Hill Country living is a dream for many. The mild winters and summer recreation make it the optimal choice for both raising a family or enjoying retirement. One of the questions our clients frequently ask during the design phase is how the placement of their new home impacts its energy efficiency and overall ambiance. We love this question because a house that’s optimized for day lighting helps its owners see better, think with more clarity, be safer, save energy, and have an overall enjoyable lifestyle.
Good day lighting is a balancing act. During the winter, sunlight that streams through your windows adds free solar heat that lowers your heating bill. And during summer, you want to prevent direct sunlight from overheating interiors. So, it is important for homeowners to understand good day light and its interaction with the following factors:
HOME ORIENTATION AND DESIGN
The best way to control day lighting is to simply have your house positioned correctly to the sun. Ideally, the largest facade of your house will face south and have the most windows.
If that does not work in your location, we have a few tips for you.
North-facing windows don’t receive much direct sunshine. Light from the north is usually soft, pleasing, and free of glare, which provides the ideal ambient light. However, during winter months, homes with large north facing windows can easily lose heat.
East- and west-facing windows receive lots of direct sunlight and can be difficult to shade. East morning light is usually acceptable, even in summer, as it chases off darkness and adds cheery sunshine to interiors during the early part of the day. But, western light is more difficult to manage. The hill country sun is strong, thus it is vital to reduce the number and size of western facing windows for an energy efficient home. A great way to accomplish this is to place the garage on the western side of your home.
For those whose new home has an amazing western view, a good compromise is to spend a little more for energy-efficient windows with low-E coatings. They cost about 10% more than regular insulated windows, but they should pay for the difference in energy savings in two to six years. Additionally, foam insulation is superior for heat/cold reduction permeating into the home.
Naturally, you will want to stop hot summer heat from entering your house. Shades and blinds can block harsh sunlight; but keep in mind they won’t prevent heat unless they are designed to save energy. For example:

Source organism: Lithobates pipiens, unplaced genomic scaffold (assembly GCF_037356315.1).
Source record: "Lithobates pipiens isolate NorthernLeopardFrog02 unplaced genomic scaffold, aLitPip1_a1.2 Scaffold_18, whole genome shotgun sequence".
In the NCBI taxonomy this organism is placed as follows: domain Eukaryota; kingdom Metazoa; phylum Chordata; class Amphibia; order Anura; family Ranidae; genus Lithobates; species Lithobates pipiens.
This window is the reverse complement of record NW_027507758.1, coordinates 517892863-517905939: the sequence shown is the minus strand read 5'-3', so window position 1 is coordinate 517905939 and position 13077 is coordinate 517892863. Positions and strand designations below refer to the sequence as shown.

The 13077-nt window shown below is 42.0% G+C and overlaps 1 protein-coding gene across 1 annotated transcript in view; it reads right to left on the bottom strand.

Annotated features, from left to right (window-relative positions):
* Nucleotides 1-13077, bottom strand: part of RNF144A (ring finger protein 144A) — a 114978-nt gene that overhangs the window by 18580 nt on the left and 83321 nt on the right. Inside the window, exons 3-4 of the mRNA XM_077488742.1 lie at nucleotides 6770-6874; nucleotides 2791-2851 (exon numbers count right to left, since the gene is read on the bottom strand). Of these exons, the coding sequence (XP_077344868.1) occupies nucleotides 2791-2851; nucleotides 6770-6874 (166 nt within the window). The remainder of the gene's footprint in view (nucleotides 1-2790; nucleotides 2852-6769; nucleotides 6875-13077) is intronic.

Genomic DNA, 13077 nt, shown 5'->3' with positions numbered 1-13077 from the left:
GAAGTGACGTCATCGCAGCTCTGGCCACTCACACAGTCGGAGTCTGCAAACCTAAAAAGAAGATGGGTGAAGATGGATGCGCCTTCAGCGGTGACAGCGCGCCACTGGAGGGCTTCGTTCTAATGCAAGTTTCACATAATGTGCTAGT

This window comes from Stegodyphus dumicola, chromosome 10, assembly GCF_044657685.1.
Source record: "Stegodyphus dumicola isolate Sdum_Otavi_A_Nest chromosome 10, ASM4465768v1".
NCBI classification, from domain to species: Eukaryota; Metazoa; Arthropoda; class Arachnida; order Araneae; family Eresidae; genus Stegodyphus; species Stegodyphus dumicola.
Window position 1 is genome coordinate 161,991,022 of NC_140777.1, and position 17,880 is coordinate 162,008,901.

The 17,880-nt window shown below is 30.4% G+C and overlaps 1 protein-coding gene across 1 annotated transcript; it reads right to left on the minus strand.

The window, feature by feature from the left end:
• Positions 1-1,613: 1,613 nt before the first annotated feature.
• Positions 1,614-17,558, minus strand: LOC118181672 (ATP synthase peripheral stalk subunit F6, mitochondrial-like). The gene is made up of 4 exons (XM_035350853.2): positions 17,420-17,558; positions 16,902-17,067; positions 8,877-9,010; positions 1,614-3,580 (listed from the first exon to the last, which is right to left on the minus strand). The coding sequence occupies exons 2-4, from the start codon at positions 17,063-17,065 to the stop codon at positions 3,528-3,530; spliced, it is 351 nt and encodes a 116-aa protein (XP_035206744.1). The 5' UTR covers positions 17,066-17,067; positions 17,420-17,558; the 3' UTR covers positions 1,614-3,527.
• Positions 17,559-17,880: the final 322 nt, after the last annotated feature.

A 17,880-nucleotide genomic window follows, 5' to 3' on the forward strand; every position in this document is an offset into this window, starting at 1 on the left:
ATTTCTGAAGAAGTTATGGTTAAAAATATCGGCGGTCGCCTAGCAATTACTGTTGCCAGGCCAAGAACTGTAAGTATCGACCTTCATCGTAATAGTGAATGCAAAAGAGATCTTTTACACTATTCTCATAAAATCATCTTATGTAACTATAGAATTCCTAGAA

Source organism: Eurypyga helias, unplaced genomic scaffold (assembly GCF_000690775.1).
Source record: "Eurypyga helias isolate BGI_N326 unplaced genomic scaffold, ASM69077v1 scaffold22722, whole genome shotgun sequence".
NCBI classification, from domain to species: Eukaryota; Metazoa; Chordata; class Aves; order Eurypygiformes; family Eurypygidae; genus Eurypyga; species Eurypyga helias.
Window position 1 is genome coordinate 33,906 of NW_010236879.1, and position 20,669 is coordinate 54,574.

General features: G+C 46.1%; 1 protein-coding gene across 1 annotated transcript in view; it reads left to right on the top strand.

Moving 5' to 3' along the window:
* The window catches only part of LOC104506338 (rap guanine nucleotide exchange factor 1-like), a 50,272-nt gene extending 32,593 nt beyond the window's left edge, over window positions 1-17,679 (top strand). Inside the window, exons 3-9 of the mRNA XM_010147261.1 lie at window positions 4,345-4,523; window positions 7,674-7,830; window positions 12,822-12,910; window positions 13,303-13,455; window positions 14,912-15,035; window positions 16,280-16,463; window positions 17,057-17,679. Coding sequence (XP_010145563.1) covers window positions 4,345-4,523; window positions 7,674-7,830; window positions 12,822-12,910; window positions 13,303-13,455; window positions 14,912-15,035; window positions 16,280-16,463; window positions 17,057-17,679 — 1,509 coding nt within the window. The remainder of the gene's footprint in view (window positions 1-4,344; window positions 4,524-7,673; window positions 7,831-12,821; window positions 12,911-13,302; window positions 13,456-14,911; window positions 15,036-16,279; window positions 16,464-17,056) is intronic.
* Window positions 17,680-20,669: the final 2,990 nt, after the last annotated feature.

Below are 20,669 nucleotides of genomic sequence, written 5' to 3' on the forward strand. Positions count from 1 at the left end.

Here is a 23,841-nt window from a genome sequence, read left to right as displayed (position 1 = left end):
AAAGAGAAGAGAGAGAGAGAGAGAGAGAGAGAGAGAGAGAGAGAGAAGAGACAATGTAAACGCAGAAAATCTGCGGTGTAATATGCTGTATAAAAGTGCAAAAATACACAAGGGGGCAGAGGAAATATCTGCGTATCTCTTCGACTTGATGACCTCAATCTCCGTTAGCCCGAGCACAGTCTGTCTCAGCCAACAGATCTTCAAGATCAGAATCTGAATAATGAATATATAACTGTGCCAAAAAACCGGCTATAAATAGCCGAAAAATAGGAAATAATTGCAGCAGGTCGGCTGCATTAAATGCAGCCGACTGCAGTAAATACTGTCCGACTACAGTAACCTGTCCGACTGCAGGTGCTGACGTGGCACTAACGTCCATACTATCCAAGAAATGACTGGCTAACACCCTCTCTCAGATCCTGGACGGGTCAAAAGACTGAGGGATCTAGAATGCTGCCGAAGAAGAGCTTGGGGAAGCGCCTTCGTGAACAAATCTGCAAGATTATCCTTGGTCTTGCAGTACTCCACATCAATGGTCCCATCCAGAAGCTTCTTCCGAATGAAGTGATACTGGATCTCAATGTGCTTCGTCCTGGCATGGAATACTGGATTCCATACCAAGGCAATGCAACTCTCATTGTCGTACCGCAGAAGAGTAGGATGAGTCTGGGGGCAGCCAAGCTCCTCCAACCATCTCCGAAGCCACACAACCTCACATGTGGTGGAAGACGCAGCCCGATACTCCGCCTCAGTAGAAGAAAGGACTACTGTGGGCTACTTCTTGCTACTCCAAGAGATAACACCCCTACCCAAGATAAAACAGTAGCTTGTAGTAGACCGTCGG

Venetian Blinds are great at controlling light. By tilting them upward, you can direct incoming sunlight toward the ceiling, turning it into the ambient light.
Traditional Curtains and shades are the ultimate low-tech lighting control. Translucent shades and sheer curtains block direct sunlight, turning it into the softer ambient light.
If you want to prevent sunlight from entering your home on the outside, overhangs or eaves are a good option. The Texas sun is high during the summer, and roof eaves keep most direct sunlight out of south-facing windows. During winter, the sun moves low across the southern horizon, sending warming sunlight under eaves and into south-facing windows. The ideal length for an eave in this area is 1 ½ - 2-ft.
It is important to consider how much light each room in the home requires. Optimal lighting needs are impacted by personal preference and age. The lighting industry has developed several ways to measure lighting needs. One way is with footcandles (fc), which is the amount of light that falls on one square foot. Typically, on a sunny day, the area outside a home gets about 10,000 footcandles and on a cloudy day, about 1,000.
A fraction of that light enters a home as ambient daylight (from 1% to 10%) which is enough to meet typical household needs. Here’s a quick guide:
Living room: 10-20 fc
Kitchen, general: 30-40 fc
Kitchen stove: 70-80 fc
Dining room: 30-40 fc
Hallway: 5-10 fc
Bathroom: 70-80 fc
If you are still interested in learning more about optimizing natural light during the design process contact TriBuilt today.